Similarly, private labels could be an attempt to fill gaps in the supply, or offer lower-priced goods to cost-conscious buyers. Sometimes, the threat of pushing private labels by online marketplaces with their unmatchable network power is used to extract lower prices from sellers of branded consumer goods, which would otherwise resist pressure to cut prices and accept lower margins. Yet, not all customers take the bait. That is why the share of private labels in gross merchandise value (GMV) of Amazon or Flipkart is not more than 5-10 per cent. Moreover, offline retailers such as Reliance retail also use private labels.
Being commercial enterprises, online marketplaces often charge 30-35 per cent of the merchandise value as ‘fees’ to recover their expenses, and yet none of them are making any real profit. Obviously, most of the gains are appropriated by online customers and not online platforms.
Policy must offer a level-playing field
Foreign-owned online market platforms often find a way around, so goes the accusation. While that’s not a good thing, the fact is India’s e-commerce regulations are too constraining and changing frequently influenced by lobbies. At the same time, they neglect consumers and discriminate against foreign players. Online customers are too demanding: they want lower pricing, prompt delivery and reverse pickup. It’s not an easy market, yet online players are in the game for future growth and profitability.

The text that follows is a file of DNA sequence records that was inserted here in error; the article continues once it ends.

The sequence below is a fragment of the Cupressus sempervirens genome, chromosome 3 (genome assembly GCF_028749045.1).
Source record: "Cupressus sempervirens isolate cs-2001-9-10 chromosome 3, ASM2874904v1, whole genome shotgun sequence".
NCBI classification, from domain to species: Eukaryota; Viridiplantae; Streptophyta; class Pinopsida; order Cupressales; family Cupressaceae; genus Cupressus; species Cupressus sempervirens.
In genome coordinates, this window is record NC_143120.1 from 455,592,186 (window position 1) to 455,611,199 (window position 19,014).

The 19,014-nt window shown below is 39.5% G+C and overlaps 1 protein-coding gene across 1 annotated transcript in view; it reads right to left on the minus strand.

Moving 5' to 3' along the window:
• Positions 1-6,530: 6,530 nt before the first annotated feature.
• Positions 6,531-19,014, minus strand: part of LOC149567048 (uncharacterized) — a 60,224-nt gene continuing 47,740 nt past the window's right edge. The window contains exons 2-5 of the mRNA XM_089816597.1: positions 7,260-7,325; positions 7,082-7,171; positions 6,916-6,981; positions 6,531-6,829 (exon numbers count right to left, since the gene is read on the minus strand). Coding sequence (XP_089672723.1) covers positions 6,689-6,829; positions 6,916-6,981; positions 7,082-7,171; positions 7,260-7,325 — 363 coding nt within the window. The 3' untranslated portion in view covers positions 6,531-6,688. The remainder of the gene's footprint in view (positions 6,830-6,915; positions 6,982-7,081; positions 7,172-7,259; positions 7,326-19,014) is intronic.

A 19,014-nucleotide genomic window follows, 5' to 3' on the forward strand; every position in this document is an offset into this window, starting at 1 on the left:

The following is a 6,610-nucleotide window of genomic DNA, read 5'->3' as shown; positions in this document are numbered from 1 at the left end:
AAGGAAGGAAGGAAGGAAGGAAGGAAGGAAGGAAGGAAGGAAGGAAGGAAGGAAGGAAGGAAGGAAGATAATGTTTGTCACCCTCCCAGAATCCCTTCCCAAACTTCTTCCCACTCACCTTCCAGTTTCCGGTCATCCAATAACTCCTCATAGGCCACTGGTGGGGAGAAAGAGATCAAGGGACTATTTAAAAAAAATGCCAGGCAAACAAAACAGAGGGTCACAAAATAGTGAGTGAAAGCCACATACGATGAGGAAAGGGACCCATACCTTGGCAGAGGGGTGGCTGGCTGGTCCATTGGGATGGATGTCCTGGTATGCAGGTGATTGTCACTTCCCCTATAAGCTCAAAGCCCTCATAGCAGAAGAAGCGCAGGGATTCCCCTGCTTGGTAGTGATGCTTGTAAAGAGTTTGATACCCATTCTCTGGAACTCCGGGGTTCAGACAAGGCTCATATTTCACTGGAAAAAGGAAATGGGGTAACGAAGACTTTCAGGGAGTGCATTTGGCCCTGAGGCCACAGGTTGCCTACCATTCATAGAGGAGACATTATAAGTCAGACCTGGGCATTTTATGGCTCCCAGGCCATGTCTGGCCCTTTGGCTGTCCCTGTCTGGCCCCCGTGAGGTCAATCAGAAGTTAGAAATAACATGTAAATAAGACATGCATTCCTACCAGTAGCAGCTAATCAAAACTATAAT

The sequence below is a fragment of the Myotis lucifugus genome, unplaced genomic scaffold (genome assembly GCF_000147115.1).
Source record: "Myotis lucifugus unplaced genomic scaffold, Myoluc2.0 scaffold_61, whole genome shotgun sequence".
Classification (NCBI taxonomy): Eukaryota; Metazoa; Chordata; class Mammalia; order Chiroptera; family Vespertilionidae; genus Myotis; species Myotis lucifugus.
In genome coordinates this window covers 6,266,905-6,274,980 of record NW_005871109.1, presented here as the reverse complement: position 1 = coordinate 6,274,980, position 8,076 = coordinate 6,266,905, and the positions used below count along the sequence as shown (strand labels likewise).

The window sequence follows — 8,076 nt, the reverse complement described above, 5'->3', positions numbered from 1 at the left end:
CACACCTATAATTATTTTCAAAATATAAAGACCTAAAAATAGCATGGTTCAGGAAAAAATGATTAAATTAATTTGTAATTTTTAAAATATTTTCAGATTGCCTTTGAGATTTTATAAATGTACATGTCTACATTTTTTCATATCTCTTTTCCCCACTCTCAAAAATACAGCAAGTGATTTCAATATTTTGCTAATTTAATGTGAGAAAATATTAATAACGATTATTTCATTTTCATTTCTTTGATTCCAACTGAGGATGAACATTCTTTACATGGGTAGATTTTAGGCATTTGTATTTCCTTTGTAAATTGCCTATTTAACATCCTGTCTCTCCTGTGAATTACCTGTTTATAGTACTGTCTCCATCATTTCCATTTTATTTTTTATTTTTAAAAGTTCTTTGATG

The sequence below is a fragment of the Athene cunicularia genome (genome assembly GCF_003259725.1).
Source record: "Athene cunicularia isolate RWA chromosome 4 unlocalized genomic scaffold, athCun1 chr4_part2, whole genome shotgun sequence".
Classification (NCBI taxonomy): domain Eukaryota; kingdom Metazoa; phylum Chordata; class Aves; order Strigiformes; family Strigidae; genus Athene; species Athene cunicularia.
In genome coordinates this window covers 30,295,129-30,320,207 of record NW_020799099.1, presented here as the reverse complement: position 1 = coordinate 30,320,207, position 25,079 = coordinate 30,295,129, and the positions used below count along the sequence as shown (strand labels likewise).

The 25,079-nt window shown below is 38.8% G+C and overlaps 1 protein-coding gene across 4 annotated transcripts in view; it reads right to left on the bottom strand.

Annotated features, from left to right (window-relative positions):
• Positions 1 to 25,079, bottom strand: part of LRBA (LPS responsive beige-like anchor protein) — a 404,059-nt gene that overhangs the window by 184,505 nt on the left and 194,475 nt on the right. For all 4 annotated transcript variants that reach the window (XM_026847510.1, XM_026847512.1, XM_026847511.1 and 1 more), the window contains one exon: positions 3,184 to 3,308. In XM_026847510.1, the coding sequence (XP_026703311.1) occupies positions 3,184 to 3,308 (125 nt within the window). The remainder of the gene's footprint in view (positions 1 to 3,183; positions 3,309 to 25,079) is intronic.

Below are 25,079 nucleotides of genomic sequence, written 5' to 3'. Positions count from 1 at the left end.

Moreover, it’s worth mentioning that our desi online and offline retailers are not as virtuous as they may claim. We never discuss how shamefully many of our neighbourhood kirana or chemist shops fleece customers especially during emergencies or how they treat their Rajus or Chhotus. Dealing mostly in cash, they often dodge taxes. Similarly, before the entry of online players, offline mobile phone sellers used to have as much as 25 per cent margin. Obviously, they won’t be happy about customers getting better online deals.
Online retail sales are mostly about attractive prices. Thus, asking e-commerce players to not influence pricing is impractical especially if that directive doesn’t apply to local players, especially the brick and mortar stores. We must have the same rules for foreign and domestic players, and for both offline and online retail. Instead of micromanaging, we need a stable policy regime to encourage investment, domestic value addition, and job creation.
One of the recently announced draft rules wants online sellers to clearly suggest Made-in-India alternatives. If it can be applied to all kinds of online and offline retailers, it will help customers make informed choices and support the government’s ‘Make in India’ initiative.
Given the recently passed farm laws, it’s also time to consider embracing FDI in multi-brand retail. That will bring down the gap between farm to fork prices, encourage agro-processing and create thousands of jobs in post-harvest supply chains. Lack of jobs remains India’s biggest macroeconomic challenge with potential to turn our demographic advantage into a demographic disaster and derail our consumption-led growth model. This calls for sensible policy making instead of trying to please one lobby or the other.
The writer is CEO and Chief Economist of Indonomics Consulting Private Limited. He tweets @RiteshEconomist. Views are personal.
(Edited by Prashant Dixit)